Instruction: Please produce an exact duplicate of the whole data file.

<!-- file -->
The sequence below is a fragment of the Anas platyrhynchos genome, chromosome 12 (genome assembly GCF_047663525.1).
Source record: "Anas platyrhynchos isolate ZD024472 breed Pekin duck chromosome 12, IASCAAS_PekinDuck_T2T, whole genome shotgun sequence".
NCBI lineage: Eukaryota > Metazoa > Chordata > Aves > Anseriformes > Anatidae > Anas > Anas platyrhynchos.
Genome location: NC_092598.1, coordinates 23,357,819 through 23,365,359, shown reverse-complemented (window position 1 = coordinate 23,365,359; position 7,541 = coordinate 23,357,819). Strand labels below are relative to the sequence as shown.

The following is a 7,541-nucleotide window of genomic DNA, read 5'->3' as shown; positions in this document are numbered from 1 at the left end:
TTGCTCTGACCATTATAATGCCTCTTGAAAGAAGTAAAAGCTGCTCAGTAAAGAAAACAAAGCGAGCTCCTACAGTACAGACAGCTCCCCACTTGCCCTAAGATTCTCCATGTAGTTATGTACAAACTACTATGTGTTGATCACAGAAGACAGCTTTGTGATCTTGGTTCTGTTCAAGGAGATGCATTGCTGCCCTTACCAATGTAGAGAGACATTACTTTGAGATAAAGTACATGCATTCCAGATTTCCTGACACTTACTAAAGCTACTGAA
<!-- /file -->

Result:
The sequence below is a fragment of the Anas platyrhynchos genome, chromosome 12 (genome assembly GCF_047663525.1).
Source record: "Anas platyrhynchos isolate ZD024472 breed Pekin duck chromosome 12, IASCAAS_PekinDuck_T2T, whole genome shotgun sequence".
NCBI lineage: Eukaryota > Metazoa > Chordata > Aves > Anseriformes > Anatidae > Anas > Anas platyrhynchos.
Genome location: NC_092598.1, coordinates 23,357,819 through 23,365,359, shown reverse-complemented (window position 1 = coordinate 23,365,359; position 7,541 = coordinate 23,357,819). Strand labels below are relative to the sequence as shown.

The following is a 7,541-nucleotide window of genomic DNA, read 5'->3' as shown; positions in this document are numbered from 1 at the left end:
TTGCTCTGACCATTATAATGCCTCTTGAAAGAAGTAAAAGCTGCTCAGTAAAGAAAACAAAGCGAGCTCCTACAGTACAGACAGCTCCCCACTTGCCCTAAGATTCTCCATGTAGTTATGTACAAACTACTATGTGTTGATCACAGAAGACAGCTTTGTGATCTTGGTTCTGTTCAAGGAGATGCATTGCTGCCCTTACCAATGTAGAGAGACATTACTTTGAGATAAAGTACATGCATTCCAGATTTCCTGACACTTACTAAAGCTACTGAA